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Friday, March 28, 2014

The US promises to go to war for more than 54 countries

Source: PressTV.ir

South Korea and US warships participate in their joint military drill Foal Eagle in South Korea’s West sea on March 17, 2013.
South Korea and US warships participate in their joint military drill Foal Eagle in South Korea’s West sea on March 17, 2013.
There are 54 different countries on Earth that the US is legally obligated to militarily protect and defend if they get into their own conflicts.
Below is the State Department’s list of them (via Micah Zenko):
NORTH ATLANTIC TREATY
A treaty signed April 4, 1949, by which the Parties agree that an armed attack against one or more of them in Europe or North America shall be considered an attack against them all; and each of them will assist the attacked by taking forthwith, individually and in concert with the other Parties, such action as it deems necessary, including the use of armed force.
PARTIES: United States, Albania, Belgium, Bulgaria, Canada, Croatia, Czech Republic, Denmark, Estonia, France, Germany, Greece, Hungary, Iceland, Italy, Latvia, Lithuania, Luxembourg, Netherlands, Norway, Poland, Portugal, Romania, Slovak Republic, Slovenia, Spain, Turkey, United Kingdom
AGREEMENT BETWEEN THE UNITED STATES AND AUSTRALIA AND NEW ZEALAND
A Treaty signed September 1, 1951, whereby each of the parties recognizes that an armed attack in the Pacific Area on any of the Parties would be dangerous to its own peace and safety and declares that it would act to meet the common danger in accordance with its constitutional processes.
PARTIES: United States, Australia, New Zealand
PHILIPPINE TREATY (BILATERAL)
A treaty signed August 30, 1951, by which the parties recognize that an armed attack in the Pacific Area on either of the Parties would be dangerous to its own peace and safety and each party agrees that it will act to meet the common dangers in accordance with its constitutional processes.
PARTIES: United States, Philippines
SOUTHEAST ASIA TREATY
A treaty signed September 8, 1954, whereby each party recognizes that aggression by means of armed attack in the treaty area against any of the Parties would endanger its own peace and safety and each will in that event act to meet the common danger in accordance with its constitutional processes.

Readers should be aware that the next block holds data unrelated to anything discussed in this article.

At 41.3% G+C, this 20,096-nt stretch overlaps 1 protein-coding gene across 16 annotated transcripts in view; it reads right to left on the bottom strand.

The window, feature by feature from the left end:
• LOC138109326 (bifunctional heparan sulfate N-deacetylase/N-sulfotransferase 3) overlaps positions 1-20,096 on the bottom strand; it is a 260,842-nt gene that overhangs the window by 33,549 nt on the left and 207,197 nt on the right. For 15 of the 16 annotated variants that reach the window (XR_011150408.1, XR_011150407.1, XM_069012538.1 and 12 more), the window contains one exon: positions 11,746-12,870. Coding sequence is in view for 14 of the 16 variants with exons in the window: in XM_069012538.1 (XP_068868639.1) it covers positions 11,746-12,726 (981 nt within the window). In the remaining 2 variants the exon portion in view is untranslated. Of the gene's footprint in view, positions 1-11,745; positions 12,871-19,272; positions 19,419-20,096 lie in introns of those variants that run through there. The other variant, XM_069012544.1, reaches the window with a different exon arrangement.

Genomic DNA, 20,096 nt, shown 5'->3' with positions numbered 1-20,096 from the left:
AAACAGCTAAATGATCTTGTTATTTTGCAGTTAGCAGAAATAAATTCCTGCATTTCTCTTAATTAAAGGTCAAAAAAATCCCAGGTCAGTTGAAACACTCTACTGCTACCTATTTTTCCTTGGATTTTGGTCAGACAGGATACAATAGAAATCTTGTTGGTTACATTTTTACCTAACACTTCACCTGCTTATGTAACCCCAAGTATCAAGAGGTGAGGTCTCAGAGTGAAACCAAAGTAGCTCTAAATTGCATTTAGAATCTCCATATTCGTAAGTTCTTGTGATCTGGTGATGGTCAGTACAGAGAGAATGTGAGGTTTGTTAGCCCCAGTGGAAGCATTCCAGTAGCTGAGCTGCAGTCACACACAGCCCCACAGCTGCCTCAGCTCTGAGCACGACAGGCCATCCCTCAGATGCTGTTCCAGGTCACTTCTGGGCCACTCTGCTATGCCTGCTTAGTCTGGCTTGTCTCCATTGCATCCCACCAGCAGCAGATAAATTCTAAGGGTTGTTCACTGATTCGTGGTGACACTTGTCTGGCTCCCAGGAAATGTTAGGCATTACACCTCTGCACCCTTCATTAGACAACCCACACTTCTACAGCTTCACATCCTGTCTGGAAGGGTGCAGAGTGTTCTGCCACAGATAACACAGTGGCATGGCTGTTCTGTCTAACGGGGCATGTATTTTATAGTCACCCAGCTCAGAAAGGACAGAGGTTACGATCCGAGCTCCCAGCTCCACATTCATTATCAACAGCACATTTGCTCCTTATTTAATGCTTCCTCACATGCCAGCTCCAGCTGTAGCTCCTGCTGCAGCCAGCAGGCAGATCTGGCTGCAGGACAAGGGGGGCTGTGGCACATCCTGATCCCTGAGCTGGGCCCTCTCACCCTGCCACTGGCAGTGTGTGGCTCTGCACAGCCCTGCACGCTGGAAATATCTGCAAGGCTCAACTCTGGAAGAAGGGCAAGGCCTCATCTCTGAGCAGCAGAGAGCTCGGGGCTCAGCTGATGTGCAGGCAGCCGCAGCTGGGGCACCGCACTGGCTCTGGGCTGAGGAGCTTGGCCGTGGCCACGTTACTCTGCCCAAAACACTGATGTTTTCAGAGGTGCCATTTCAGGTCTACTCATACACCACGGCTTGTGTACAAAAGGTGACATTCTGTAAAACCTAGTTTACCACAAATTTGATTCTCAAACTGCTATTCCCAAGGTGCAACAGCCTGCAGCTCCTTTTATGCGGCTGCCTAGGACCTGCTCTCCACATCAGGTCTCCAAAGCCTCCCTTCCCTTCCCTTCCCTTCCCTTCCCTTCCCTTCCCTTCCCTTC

PARTIES: United States, Australia, France, New Zealand, Philippines, Thailand, and the United Kingdom
JAPANESE TREATY (BILATERAL)
A treaty signed January 19, 1960, whereby each party recognizes that an armed attack against either Party in the territories under the administration of Japan would be dangerous to its own peace and safety and declares that it would act to meet the common danger in accordance with its constitutional provisions and processes. The treaty replaced the security treaty signed September 8, 1951.
PARTIES: United States, Japan
REPUBLIC OF KOREA TREATY (BILATERAL)
A treaty signed October 1, 1953, whereby each party recognizes that an armed attack in the Pacific area on either of the Parties would be dangerous to its own peace and safety and that each Party would act to meet the common danger in accordance with its constitutional processes.
PARTIES: United States, Korea
RIO TREATY
A treaty signed September 2, 1947, which provides that an armed attack against any American State shall be considered as an attack against all the American States and each one undertakes to assist in meeting the attack.
PARTIES: United States, Argentina, Bahamas, Bolivia, Brazil, Chile, Colombia, Costa Rica, Cuba, Dominican Republic, Ecuador, El Salvador, Guatemala, Haiti, Honduras, Nicaragua, Panama, Paraguay, Peru, Trinidad & Tobago, Uruguay, Venezuela
This illustrates rather well the sheer magnitude of US commitments around the world. It’s worth remembering, too, as Nima Shirazi noted, that not every state that Washington commits itself to militarily is listed here (Israel is conspicuous for its absence). So, US military commitments go beyond even this lengthy list.
Why? Politicians will tell you this is about defending freedom and democracy (right…). Policy wonks will rattle off old chestnuts about global security and international cooperation. More accurately, this helps institutionalize US hegemony (that is, unrivaled power over all other states in the system).
This doesn’t merely demonstrate how taxpayer money and resources go to the defense of other countries. It illustrates the pervasive conviction in Washington that there are few, if any, spots on the planet that aren’t vital US interests that require military interventionism. America’s mandate is limitless, it would seem.Antiwar.com

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